Search This Blog

Thursday, October 06, 2011

Wall Street Protests 2: Populism, Progressives, and Liberals

A reprint from January... a reprint whose time has come. This is the time to re-discover the real meaning of Liberalism, and divest ourselves of the diseased notions of crank radio Republicanism.

 William V. Allen, US Senator from Nebraska, 1893-1899

In the present age, we know nothing and see nothing save what is on cable 24/7. All that has gone before is blown away like chaff. How little we suspect that the precious wheat has been blown away in the wind, too. Yesterday we spoke of William Jennings Bryan and our jejune understanding of him. What do we know of Liberals? Or of Progressives and Populists? What do we know of a country one hundred years ago and its response to some of the very same problems which we face today?

On the simplest level, let us examine the farmer: was he a conservative force in the country? I find very little evidence that the farmer has been a reactionary force in the country. Conservative, yes, but not reactionary and conservative to the point of a blind resistance to innovation.
In 1948 the farmers of the Midwest were the decisive factor in the re-election of Harry Truman in that memorable election when H.V. Kaltenborn and the newspapers predicted that Dewey had won. On through the 1960's farmers elected representatives in government that were liberal by any definition of liberalism.

As Frederick Jackson Turner said of the farmer in the pioneer settlement: "He was forced to make old tools serve new uses; to shape former habits, institutions, and ideas to changed conditions; and to find new means when the old proved inapplicable. He was building a new society as well as breaking new soil; he had the ideal of nonconformity and of change. He rebelled against the conventional."

That was the farmer, whether gentleman or not, that founded the USA: conservative in tradition and revolutionary in application. After the farmer had pushed westward and opened new lands, soon the frontier closed behind him and upon him as the suffocating conformity of an imperfect society of inequity and slavery encircled him.

By 1890, Mary Ellen Lease was traveling the country, orating and telling the audience that the farmers had best raise less corn and more hell! There was a new People's Party which defeated both Republican and Democrat organizations. Populist farmers' group formed alliances with Democrats in certain localities. In 1892 a coalition of Populist farmers and urban Democrats elected Democratic Governor John Altgeld, who was eventually a decisive influence in securing the Democratic nomination for William Jennings Bryan for the 1896 presidential election.

William V. Allen, elected as a Populist by the Nebraska legislature to the office of US Senator (this was before senators were elected by popular vote) in 1893, wrote in an essay about the West and East of the US in a spirit that is fully recognizable today,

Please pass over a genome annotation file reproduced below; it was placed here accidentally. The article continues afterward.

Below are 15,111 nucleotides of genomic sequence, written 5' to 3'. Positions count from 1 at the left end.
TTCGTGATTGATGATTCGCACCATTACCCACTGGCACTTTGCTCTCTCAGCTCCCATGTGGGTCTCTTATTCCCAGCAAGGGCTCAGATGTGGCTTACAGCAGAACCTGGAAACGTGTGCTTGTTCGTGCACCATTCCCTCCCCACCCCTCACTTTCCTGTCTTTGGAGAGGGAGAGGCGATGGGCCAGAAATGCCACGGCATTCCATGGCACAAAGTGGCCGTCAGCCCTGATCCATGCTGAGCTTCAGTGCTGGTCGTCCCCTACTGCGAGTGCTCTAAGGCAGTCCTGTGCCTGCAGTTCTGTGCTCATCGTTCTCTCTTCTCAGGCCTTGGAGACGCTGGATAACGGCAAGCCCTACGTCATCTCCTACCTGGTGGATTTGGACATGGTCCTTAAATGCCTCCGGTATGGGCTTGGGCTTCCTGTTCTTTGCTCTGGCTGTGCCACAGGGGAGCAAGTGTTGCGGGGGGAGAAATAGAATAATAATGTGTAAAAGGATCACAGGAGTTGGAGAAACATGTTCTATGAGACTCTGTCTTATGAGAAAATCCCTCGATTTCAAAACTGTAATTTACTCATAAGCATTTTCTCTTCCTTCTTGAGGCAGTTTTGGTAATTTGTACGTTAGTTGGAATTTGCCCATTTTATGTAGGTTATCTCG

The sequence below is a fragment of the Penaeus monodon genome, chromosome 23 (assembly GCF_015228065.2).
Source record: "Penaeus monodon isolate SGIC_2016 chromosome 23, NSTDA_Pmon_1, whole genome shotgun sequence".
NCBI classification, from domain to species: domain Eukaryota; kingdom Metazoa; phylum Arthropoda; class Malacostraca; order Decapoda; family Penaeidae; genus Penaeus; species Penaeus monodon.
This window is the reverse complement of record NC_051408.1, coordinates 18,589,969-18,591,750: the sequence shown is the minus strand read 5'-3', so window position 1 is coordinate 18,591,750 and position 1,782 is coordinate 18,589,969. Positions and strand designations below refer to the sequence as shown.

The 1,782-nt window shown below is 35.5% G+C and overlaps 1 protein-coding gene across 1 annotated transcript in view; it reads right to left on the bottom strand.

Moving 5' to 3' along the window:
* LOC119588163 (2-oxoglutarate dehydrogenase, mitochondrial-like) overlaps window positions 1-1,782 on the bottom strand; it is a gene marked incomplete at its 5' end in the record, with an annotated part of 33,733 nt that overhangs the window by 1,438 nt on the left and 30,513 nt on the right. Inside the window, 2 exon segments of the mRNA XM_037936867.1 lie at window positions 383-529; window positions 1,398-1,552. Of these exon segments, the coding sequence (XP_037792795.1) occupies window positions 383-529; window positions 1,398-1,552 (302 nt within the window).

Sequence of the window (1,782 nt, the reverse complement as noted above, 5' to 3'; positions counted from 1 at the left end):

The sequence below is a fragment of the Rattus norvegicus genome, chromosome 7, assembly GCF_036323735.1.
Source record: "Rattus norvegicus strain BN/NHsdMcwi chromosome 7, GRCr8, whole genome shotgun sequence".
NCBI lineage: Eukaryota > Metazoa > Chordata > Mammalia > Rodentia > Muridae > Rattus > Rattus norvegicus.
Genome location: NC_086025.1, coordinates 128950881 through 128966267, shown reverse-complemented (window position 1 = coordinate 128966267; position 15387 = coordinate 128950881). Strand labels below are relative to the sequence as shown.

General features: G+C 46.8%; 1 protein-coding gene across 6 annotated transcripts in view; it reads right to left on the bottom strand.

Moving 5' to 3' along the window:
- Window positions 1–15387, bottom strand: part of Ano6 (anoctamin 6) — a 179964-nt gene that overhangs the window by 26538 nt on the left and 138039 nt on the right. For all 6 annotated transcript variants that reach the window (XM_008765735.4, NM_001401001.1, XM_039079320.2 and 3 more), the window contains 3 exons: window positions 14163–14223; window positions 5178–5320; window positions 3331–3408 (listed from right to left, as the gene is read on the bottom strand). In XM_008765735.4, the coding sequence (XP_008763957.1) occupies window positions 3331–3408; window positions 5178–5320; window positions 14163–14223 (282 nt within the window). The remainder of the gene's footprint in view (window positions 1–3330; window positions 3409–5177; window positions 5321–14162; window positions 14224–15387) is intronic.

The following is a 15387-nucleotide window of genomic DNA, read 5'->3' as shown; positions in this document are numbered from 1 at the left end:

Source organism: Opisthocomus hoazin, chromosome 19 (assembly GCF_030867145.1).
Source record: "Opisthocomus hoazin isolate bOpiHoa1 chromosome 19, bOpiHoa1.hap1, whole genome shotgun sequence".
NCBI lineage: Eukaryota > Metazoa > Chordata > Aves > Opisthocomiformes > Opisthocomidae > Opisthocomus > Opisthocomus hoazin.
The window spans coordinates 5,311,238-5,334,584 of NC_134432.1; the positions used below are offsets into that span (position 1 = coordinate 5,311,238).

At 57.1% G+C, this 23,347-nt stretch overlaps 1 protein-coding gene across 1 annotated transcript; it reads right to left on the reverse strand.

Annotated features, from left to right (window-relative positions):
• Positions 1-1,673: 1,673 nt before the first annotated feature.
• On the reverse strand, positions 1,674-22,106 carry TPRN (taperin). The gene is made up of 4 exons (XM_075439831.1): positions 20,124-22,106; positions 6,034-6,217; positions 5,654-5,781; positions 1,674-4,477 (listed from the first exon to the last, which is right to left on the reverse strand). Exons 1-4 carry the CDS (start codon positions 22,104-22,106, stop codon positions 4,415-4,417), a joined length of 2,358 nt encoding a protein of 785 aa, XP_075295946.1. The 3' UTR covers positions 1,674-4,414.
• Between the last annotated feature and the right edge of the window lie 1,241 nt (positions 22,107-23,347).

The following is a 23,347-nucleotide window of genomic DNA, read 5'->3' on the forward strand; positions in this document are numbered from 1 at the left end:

The East is wedded to an abnormally high tariff for a distinctly protective purpose; that is, for the purpose of enabling one class of citizens, through the means of high-priced articles... to transfer much of the earnings of all other classes to their own pockets.
(North American Review)

Populism was government by all the people, not just an elite. As such, the Populist were in favor of some degree of governmental regulation to enable the people to be free from the dictates of the East and Big Business. Government, being of all the people, was not seen as inimical to the people, rather it was an instrument of the people. As Turner again wrote about Senator Allen himself: "As a boy, he saw the buffalo driven out by the settlers; he saw the Indian retreat as the pioneer advanced. His training was that of the Old West, in its frontier days. And now the frontier opportunities are gone. Discontent is demanding an extension of governmental activity in its behalf."

And much of this notion of "opportunities" in the West were enmeshed with freedom from the wealthy who sought to grow richer at the expense of all others.

Populism was not a hayseed Know-Nothingism, such as is the Anti-Governmental populism of the Tea Party in evidence today; Populism laid the groundwork for some of the most significant social experiments in our history. The LaFollette Progressives built upon the foundation of the Populists, and they built a partnership of farmers, workers, and university intellectuals in Wisconsin. The Wisconsin Idea still attracts fertile minds. In neighboring Minnesota, there was the Farmer-Labor Party; all of this was well before Frankling Roosevelt came on the scene.

It is time to lose our ignorance and become a part of one of the noblest continuums within our History. It is time to take back the public forum from the Know-Nothings and their Radio brothers and sisters. It is time to be proud.

Frederick Jackson Turner, Historian


No comments: